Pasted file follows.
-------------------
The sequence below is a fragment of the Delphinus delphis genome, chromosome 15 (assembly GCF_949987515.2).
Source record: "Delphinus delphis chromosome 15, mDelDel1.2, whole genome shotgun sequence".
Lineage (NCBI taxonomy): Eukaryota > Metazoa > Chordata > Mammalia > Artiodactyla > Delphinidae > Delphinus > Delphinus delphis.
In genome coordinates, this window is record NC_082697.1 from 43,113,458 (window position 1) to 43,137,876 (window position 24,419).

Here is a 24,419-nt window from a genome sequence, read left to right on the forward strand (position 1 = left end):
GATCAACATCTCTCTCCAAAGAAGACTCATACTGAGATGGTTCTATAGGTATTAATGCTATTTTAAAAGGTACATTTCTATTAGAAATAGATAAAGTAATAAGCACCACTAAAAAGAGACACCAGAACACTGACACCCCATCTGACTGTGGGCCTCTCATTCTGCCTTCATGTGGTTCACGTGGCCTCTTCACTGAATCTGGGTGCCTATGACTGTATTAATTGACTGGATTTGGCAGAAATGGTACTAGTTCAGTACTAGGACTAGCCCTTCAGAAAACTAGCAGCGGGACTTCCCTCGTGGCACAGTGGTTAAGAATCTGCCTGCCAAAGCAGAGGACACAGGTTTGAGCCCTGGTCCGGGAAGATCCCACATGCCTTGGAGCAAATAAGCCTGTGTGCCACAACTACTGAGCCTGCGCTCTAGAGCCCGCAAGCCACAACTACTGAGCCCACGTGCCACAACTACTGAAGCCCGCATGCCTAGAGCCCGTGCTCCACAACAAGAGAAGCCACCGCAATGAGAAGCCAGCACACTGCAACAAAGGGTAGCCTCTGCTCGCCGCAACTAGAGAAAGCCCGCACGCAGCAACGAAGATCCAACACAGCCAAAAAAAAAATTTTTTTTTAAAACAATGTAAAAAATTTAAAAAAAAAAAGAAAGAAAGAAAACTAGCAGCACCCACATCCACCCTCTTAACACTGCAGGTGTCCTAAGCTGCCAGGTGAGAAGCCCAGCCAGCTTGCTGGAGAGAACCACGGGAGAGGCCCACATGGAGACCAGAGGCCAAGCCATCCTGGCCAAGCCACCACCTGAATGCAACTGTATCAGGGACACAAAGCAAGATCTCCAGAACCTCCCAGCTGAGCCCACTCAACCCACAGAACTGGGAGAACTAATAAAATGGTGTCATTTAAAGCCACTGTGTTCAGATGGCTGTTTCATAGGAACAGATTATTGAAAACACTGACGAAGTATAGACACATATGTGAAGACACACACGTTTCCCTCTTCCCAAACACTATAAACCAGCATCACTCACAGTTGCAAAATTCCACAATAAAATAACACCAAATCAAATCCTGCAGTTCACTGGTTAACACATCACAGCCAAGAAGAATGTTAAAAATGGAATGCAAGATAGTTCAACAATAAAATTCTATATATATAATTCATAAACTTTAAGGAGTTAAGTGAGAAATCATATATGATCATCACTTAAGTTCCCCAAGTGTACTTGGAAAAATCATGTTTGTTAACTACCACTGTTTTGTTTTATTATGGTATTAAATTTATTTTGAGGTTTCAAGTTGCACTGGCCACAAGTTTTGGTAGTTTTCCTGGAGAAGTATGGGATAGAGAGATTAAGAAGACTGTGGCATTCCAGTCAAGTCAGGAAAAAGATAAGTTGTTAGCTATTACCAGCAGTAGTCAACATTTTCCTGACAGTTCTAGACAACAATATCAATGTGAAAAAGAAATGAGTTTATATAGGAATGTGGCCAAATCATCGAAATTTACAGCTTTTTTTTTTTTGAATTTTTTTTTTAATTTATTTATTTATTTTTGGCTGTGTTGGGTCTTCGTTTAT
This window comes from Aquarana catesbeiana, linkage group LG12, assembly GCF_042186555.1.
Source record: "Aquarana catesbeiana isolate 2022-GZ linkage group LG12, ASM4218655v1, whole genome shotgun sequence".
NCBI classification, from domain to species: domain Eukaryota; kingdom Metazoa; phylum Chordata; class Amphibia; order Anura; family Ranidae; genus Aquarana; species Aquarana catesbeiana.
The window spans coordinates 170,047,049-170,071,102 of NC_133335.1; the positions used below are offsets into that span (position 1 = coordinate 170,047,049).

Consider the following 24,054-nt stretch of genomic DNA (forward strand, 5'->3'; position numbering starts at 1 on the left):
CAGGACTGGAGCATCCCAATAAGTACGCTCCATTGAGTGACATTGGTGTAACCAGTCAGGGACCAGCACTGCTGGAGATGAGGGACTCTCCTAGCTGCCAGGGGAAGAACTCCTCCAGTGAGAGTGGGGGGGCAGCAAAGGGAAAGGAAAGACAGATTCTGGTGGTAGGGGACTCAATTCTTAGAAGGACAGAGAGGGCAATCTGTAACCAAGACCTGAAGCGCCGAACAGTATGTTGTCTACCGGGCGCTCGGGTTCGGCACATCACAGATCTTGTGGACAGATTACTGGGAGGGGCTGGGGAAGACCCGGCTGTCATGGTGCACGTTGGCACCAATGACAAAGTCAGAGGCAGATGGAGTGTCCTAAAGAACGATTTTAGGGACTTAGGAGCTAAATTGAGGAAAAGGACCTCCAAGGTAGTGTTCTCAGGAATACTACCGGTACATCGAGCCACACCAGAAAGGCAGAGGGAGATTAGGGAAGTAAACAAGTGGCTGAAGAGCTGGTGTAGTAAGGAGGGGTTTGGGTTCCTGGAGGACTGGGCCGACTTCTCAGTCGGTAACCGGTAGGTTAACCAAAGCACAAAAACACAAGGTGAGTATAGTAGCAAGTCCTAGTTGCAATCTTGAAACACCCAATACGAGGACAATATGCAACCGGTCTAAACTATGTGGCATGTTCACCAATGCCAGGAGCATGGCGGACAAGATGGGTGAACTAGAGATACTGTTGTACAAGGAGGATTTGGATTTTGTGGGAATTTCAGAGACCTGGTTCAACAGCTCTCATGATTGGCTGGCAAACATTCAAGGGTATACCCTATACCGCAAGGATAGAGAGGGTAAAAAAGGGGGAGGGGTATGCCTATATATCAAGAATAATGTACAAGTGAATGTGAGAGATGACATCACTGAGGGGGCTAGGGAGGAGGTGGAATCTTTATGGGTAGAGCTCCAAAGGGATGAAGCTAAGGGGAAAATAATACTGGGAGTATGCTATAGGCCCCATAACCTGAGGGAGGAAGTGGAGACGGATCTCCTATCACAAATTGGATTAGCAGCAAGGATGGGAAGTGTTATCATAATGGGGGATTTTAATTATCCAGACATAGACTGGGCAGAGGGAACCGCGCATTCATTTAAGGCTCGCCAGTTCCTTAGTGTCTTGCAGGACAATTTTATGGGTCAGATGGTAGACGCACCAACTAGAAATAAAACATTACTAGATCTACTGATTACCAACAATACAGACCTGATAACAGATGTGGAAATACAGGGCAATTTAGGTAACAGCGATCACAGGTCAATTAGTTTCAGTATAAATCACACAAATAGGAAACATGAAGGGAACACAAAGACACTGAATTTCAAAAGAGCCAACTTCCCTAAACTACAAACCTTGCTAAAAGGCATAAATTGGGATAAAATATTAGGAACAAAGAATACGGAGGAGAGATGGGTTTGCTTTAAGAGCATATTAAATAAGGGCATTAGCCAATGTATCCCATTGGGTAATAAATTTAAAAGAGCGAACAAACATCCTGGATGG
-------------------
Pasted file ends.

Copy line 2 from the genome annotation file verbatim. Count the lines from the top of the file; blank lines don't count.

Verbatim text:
Source record: "Delphinus delphis chromosome 15, mDelDel1.2, whole genome shotgun sequence".